10. Science experiment. If you have curious kids, just let the Jack O’ Lantern sit in your yard for as long as you can stand it. Let them note all of the fun, gross things that happen to a pumpkin as it decays: the mold, the sogginess, the eventual collapse into itself. If you think ahead and happen to set your Jack O’ Lantern on top of your compost pile, you won’t have any slimy clean-up to do afterwards!

So, no more Jack O’ Lanterns on the curb after Halloween, right? Right.

Michigan Gardening To Do List for May

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Planting time is here! We made it through another long, cold winter, Michigan!

Now, it’s time to get growing.

 

It’s time to get those transplants outside and time for more direct sowing in the garden. Just be sure to keep an eye on the weather forecast and those night time temps. A late freeze can zap your young plants, ruining all of your hard work. Check out our Michigan Frost Dates page to find the average date of the last frost in your area.

Be sure to harden off your transplants by setting them outdoors during the day and bringing them back inside at night for a week or two before you intend to plant them. And keep an eye on the soil moisture to ensure that your transplants do not wilt.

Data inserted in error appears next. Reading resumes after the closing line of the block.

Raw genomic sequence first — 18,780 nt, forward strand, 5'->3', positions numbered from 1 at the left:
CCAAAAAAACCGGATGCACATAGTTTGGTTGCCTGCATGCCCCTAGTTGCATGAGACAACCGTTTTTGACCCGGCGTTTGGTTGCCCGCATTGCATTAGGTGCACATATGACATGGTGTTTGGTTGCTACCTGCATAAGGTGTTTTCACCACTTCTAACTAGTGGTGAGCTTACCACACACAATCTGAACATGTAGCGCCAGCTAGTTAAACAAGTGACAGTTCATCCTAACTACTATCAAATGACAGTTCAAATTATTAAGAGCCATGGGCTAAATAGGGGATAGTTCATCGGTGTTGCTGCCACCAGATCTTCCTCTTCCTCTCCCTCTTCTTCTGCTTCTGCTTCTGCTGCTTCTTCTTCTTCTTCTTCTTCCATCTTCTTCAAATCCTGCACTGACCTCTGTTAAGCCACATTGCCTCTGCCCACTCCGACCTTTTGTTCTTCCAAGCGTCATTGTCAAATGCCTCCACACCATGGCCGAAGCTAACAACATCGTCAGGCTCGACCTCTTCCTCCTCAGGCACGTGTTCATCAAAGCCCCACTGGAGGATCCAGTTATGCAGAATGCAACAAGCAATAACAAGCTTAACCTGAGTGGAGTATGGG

Also, now is a great time to plan out any succession planting you want to do this year. Johnny’s Select Seeds has an excellent succession planting calculator to help you plan ahead and stay on track.

Here is a quick list of sowing dates for many common vegetables:

Sow Indoors

  • Corn – Through May 21 (This usually does better sown directly into the garden, but if you’re trying to get a jump on your planting, you can certainly give it a try. Just try not to disturb the roots too much during transplanting.)
  • Cucumber – Through May 21
  • Melons – May 1 – May 21
  •  Pumpkins – Through May 21

Sow Outdoors

All of the following cool season crops can be sown outdoors during the month of May. Warmer season crops like cucumbers, melons, squash, and tomatoes can be direct sown toward the end of May (or early June) after soil temps rise a bit and the danger of frost passes.

  • Beets
  • Cabbage
  • Carrots
  • Cauliflower
  • Celery
  • Kale
  • Kohlrabi
  • Leaf Lettuces
  • Mustard Greens
  • Onions
  • Parsnips
  • Peas
  • Radish
  • Spinach
  • Swiss Chard
  • Turnips
  •  

Book Review: Mother Earth News Almanac

240x4009780760349854(Note: I received this book for free from Quarto Publishing Group. However, all opinions here are mine. This post also contains affiliate links.)

The original Mother Earth News Almanac was published in the 1970s and, in addition to being a bestseller, it was one of those books that gardeners and homesteaders referred to again and again. It has been out of print for many years, however. Luckily, the folks over at Mother Earth News decided to update the original almanac and release it, and the result is the Mother Earth News Almanac: A Guide Through the Seasons.